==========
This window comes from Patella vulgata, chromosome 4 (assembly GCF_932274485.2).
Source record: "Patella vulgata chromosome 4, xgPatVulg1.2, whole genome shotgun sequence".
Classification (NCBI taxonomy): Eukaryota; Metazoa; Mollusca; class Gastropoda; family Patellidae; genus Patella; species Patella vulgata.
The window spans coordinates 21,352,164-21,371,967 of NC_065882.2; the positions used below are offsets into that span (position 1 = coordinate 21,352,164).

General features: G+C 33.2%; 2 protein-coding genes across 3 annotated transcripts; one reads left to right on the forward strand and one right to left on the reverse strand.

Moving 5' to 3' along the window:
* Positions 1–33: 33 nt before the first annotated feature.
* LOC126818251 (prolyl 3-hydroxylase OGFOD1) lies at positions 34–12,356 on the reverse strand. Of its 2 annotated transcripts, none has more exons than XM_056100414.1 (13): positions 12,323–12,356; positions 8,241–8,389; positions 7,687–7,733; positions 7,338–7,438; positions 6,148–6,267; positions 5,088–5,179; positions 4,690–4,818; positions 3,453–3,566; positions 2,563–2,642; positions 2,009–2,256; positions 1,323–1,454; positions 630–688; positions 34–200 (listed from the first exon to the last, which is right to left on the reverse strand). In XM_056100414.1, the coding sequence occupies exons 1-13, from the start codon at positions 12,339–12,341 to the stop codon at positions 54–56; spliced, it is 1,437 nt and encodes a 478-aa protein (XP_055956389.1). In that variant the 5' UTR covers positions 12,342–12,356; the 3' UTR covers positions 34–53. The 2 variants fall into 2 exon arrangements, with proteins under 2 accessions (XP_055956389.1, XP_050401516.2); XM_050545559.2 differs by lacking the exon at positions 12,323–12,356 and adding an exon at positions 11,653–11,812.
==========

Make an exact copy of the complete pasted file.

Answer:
This window comes from Patella vulgata, chromosome 4 (assembly GCF_932274485.2).
Source record: "Patella vulgata chromosome 4, xgPatVulg1.2, whole genome shotgun sequence".
Classification (NCBI taxonomy): Eukaryota; Metazoa; Mollusca; class Gastropoda; family Patellidae; genus Patella; species Patella vulgata.
The window spans coordinates 21,352,164-21,371,967 of NC_065882.2; the positions used below are offsets into that span (position 1 = coordinate 21,352,164).

General features: G+C 33.2%; 2 protein-coding genes across 3 annotated transcripts; one reads left to right on the forward strand and one right to left on the reverse strand.

Moving 5' to 3' along the window:
* Positions 1–33: 33 nt before the first annotated feature.
* LOC126818251 (prolyl 3-hydroxylase OGFOD1) lies at positions 34–12,356 on the reverse strand. Of its 2 annotated transcripts, none has more exons than XM_056100414.1 (13): positions 12,323–12,356; positions 8,241–8,389; positions 7,687–7,733; positions 7,338–7,438; positions 6,148–6,267; positions 5,088–5,179; positions 4,690–4,818; positions 3,453–3,566; positions 2,563–2,642; positions 2,009–2,256; positions 1,323–1,454; positions 630–688; positions 34–200 (listed from the first exon to the last, which is right to left on the reverse strand). In XM_056100414.1, the coding sequence occupies exons 1-13, from the start codon at positions 12,339–12,341 to the stop codon at positions 54–56; spliced, it is 1,437 nt and encodes a 478-aa protein (XP_055956389.1). In that variant the 5' UTR covers positions 12,342–12,356; the 3' UTR covers positions 34–53. The 2 variants fall into 2 exon arrangements, with proteins under 2 accessions (XP_055956389.1, XP_050401516.2); XM_050545559.2 differs by lacking the exon at positions 12,323–12,356 and adding an exon at positions 11,653–11,812.